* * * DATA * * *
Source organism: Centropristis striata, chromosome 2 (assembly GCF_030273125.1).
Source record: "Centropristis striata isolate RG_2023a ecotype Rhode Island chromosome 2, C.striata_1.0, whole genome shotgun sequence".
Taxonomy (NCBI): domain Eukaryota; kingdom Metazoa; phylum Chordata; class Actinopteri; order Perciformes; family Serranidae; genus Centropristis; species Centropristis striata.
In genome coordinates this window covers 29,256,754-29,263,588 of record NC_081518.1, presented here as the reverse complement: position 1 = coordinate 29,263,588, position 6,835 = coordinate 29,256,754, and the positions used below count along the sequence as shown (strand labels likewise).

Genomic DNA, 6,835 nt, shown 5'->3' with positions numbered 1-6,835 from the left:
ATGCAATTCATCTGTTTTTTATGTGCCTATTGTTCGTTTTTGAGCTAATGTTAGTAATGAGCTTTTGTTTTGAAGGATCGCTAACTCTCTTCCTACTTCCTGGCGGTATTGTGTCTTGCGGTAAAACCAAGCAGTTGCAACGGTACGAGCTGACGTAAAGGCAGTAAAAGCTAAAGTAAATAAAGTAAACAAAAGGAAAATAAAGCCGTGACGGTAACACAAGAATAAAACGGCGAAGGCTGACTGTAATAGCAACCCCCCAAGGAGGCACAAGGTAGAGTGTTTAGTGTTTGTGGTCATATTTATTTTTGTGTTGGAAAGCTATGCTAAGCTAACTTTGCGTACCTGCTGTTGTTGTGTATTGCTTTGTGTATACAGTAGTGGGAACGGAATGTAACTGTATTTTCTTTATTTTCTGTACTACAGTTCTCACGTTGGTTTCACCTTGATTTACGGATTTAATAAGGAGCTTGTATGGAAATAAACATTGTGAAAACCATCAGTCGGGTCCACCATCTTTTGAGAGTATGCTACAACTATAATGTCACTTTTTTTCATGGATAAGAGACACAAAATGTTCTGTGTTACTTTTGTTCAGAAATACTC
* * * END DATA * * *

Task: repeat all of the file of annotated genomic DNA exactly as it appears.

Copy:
Source organism: Centropristis striata, chromosome 2 (assembly GCF_030273125.1).
Source record: "Centropristis striata isolate RG_2023a ecotype Rhode Island chromosome 2, C.striata_1.0, whole genome shotgun sequence".
Taxonomy (NCBI): domain Eukaryota; kingdom Metazoa; phylum Chordata; class Actinopteri; order Perciformes; family Serranidae; genus Centropristis; species Centropristis striata.
In genome coordinates this window covers 29,256,754-29,263,588 of record NC_081518.1, presented here as the reverse complement: position 1 = coordinate 29,263,588, position 6,835 = coordinate 29,256,754, and the positions used below count along the sequence as shown (strand labels likewise).

Genomic DNA, 6,835 nt, shown 5'->3' with positions numbered 1-6,835 from the left:
ATGCAATTCATCTGTTTTTTATGTGCCTATTGTTCGTTTTTGAGCTAATGTTAGTAATGAGCTTTTGTTTTGAAGGATCGCTAACTCTCTTCCTACTTCCTGGCGGTATTGTGTCTTGCGGTAAAACCAAGCAGTTGCAACGGTACGAGCTGACGTAAAGGCAGTAAAAGCTAAAGTAAATAAAGTAAACAAAAGGAAAATAAAGCCGTGACGGTAACACAAGAATAAAACGGCGAAGGCTGACTGTAATAGCAACCCCCCAAGGAGGCACAAGGTAGAGTGTTTAGTGTTTGTGGTCATATTTATTTTTGTGTTGGAAAGCTATGCTAAGCTAACTTTGCGTACCTGCTGTTGTTGTGTATTGCTTTGTGTATACAGTAGTGGGAACGGAATGTAACTGTATTTTCTTTATTTTCTGTACTACAGTTCTCACGTTGGTTTCACCTTGATTTACGGATTTAATAAGGAGCTTGTATGGAAATAAACATTGTGAAAACCATCAGTCGGGTCCACCATCTTTTGAGAGTATGCTACAACTATAATGTCACTTTTTTTCATGGATAAGAGACACAAAATGTTCTGTGTTACTTTTGTTCAGAAATACTC